For some, it is the £5 pint. For others, the £10 pack of cigarettes. For this columnist, though, it is the 95p packet of Polos. 

Certain price thresholds really bring home the effect of inflation. Lombard is old enough to remember paying £1 for a pint of Skol, about £1.70 for 20 Silk Cut, and just 15p for enough Polos to conceal consumption of the other two (although apparently not old enough to avoid a telling off when ‘Operation Minty Fresh’ proved unsuccessful).

For retailer WH Smith, however — supplier of Polos to commuters be they tipsy, wheezy or otherwise — such pricing power is a boon. 

While the rising cost of beer and fags is largely driven by tax, the price of WH Smith’s sweets, foods and gift items reflects its own rising volumes and widening profit margins.

On Wednesday, it reported a 5 per cent rise in like-for-like sales in its Travel division over the 21 weeks to January 21, despite facing its toughest comparatives of the year — it had posted 5 per cent like-for-like growth this time in 2016, too. 

Sales at high-street stores fell 3 per cent on a like-for-like basis, but this was still better than analysts’ forecasts, thanks in part to strong sales of spoof books, such as The Ladybird Guide to The Hangover. Perfect for reading on the train in the morning, after some late-night Polo purchasing. 

Chief executive Stephen Clarke said half of the Travel division’s strong performance was down to higher passenger numbers. 

But the other half was down to initiatives to grow sales and margins. Promotions and increased capacity at airport stores boosted volumes, while a better product mix — more “high growth” souvenirs and food, fewer newspapers and magazines — boosted profitability.

Analysts now see further scope for margin improvements. Based on their forecasts for earnings before interest and tax, margins at a group level will rise from 10 per cent to nearer 12 per cent by full-year 2019.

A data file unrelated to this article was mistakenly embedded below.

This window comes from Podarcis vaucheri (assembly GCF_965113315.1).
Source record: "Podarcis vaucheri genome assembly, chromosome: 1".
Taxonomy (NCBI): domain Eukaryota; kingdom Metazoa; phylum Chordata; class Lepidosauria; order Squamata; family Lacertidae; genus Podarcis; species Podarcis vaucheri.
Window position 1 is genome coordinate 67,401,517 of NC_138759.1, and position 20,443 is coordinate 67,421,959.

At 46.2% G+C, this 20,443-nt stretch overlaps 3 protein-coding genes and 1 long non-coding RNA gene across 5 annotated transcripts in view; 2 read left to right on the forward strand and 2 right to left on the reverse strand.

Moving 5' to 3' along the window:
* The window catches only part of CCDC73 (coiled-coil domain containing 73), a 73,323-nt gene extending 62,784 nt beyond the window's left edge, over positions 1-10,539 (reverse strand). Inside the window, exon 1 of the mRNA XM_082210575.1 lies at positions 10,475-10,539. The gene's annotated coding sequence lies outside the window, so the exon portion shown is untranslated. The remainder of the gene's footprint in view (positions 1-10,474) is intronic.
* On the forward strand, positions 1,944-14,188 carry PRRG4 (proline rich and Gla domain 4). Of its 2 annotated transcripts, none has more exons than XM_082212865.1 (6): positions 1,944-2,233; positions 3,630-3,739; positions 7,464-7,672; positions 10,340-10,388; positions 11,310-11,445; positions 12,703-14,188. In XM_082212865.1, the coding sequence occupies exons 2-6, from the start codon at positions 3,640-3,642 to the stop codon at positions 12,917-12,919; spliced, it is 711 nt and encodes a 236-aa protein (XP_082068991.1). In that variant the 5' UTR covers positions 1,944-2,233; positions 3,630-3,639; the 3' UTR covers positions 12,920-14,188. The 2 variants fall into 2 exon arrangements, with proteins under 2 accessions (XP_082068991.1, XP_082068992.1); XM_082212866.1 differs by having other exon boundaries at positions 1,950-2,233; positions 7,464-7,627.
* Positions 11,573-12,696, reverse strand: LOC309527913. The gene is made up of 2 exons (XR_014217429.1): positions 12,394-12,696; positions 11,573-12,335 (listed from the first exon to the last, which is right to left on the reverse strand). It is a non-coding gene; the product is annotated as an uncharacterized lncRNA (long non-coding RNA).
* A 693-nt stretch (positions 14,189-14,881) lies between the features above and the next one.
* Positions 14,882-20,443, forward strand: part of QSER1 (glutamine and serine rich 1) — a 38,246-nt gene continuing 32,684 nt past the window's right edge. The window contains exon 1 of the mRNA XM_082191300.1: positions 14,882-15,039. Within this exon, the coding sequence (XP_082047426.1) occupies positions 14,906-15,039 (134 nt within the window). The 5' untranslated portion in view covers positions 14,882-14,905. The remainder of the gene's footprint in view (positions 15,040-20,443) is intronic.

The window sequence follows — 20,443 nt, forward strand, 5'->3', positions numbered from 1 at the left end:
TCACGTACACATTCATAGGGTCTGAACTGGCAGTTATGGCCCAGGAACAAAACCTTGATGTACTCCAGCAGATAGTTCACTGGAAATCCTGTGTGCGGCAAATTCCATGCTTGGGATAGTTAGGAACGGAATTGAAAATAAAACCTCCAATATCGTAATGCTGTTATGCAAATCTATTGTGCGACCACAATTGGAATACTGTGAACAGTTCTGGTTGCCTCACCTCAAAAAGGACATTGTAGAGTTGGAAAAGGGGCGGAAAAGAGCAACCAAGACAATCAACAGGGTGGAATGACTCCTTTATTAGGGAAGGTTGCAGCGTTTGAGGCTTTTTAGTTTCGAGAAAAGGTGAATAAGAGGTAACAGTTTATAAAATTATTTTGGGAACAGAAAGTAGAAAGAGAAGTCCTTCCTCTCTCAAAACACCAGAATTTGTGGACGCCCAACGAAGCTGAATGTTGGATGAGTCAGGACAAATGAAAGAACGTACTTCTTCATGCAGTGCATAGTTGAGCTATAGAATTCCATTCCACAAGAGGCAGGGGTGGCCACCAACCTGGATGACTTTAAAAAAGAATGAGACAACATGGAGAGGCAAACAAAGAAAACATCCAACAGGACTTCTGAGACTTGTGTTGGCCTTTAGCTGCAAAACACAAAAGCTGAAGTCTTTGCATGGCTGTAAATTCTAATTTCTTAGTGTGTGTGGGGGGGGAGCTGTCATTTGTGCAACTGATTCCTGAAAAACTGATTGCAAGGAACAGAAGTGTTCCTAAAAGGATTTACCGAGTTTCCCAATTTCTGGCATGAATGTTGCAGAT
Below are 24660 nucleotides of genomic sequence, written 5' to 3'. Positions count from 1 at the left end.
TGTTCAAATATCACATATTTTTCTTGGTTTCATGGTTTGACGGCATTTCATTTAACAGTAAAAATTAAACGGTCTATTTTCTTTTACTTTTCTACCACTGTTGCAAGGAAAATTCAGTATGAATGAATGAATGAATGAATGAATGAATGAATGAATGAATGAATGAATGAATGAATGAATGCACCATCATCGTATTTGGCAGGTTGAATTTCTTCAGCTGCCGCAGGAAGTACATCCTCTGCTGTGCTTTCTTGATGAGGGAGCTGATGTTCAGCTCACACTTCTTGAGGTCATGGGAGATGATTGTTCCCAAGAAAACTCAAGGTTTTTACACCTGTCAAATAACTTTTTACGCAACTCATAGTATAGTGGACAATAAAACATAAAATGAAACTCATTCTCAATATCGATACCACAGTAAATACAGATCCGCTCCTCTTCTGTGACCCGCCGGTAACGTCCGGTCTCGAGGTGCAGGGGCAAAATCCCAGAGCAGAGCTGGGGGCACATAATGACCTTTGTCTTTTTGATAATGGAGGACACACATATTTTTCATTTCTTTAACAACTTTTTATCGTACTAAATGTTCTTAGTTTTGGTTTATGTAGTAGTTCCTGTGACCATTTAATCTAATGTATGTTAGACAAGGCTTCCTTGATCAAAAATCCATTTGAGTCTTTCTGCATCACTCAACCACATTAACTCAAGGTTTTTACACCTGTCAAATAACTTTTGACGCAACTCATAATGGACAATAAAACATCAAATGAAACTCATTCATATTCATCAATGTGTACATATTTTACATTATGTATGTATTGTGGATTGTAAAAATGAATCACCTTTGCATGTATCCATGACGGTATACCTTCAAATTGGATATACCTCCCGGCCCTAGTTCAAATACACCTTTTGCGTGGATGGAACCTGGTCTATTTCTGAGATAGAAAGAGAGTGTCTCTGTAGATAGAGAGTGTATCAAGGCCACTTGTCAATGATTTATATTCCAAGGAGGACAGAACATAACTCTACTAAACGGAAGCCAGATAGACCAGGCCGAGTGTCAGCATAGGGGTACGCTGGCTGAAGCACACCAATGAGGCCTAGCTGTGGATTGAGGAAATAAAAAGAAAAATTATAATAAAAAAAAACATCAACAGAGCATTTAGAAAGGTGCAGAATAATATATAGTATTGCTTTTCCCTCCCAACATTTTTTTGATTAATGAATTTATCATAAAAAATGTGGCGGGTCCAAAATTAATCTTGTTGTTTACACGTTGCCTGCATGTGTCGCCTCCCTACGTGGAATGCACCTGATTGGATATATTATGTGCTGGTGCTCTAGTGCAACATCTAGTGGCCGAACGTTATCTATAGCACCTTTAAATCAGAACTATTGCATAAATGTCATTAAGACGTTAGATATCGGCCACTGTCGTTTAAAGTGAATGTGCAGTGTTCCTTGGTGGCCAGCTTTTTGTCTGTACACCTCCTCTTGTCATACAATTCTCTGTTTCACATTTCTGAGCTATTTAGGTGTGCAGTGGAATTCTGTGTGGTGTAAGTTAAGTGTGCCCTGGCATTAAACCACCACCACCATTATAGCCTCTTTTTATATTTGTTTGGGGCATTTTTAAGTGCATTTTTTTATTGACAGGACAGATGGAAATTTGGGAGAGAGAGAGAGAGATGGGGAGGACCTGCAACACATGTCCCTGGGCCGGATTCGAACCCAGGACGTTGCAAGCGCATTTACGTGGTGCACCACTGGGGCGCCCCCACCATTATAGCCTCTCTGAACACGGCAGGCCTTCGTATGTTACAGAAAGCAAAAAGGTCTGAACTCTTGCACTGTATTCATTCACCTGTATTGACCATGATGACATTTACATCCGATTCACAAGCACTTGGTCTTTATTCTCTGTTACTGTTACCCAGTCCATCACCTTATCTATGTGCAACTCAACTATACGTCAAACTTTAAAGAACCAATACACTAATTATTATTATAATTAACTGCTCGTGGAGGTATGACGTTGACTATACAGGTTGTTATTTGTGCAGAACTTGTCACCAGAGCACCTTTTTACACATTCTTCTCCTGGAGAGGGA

Profit could grow even sooner, as the past 21 weeks are not the peak for travel. Mr Clarke pointed out that July and August are the equivalent of Christmas for WH Smith’s airport outlets. In other words, for the Travel division this year, Christmas came early. At Christmastime. 

One risk is that the high street sales decline gathers pace. Here, FT readers could help. When picking up a low-margin newspaper, why not buy some higher-margin 95p Polos — whether you, ahem, need them or not?

Comply with the code 

Move over, RoboCop. A new crime-fighting cyborg is going to clean up this town. Yes, that’s right, it’s . . . RoboComplianceOfficer!

OK, as movie sequels go, it may lack a certain box office appeal. But it more than makes up for that in relevance. According to Richard Lumb, humanoid head of financial services at Accenture, “thousands of roles” in banks’ compliance departments could soon be automated. “Take anti-money laundering,” he suggested to the FT

He has a point. Avoiding dubious sources of cash is not exactly rocket science, yet Citigroup says compliance costs for the banking industry are now $270bn a year — 10 per cent of operating costs.

To help save some of this money, Lombard can even provide the simple code needed to program an anti-money laundering robot. Test it out at http://www.quitebasic.com/:

10 ARRAY A

20 LET A[1]=”Colombia”

30 LET A[2]=”Mexico”

40 LET A[3]=”Panama”

50 LET A[4]=”Russia”

60 LET A[5]=”Iran”

70 LET A[6]=”Syria”

80 LET A[7]=”Sudan”

90 LET A[8]=”Libya”

100 INPUT “Which country did the money come from?”; C

110 INPUT “Do you actually know the source?”; S

120 INPUT “Are you sure?”; T 

200 FOR J=1 TO 8

210 IF C=A[J] AND S<>”Yes” AND T=”Not really” THEN LET R=”Oh, heck!”

220 NEXT J 

230 IF R<>”Oh, heck!” THEN LET R=”Phew!”

230 PRINT R

Brexit’s chain reaction

Some companies should be more Brexit-proof than most. Northgate, supplier of white vans, for example. Sports Direct, supplier of their drivers’ attire. 

To this list, given the 61 per cent of over-65s who voted to leave the EU, might be added McCarthy & Stone, builder of retirement homes — except that it says it took until November for trading to normalise, post-referendum. 

Why? Because its buyers rely on selling their existing homes, which can involve long property chains — containing gloomy Remoaners. McCarthy had to offer “higher incentives” to get the chains moving. Another hidden cost of a failed European project?

matthew.vincent@ft.com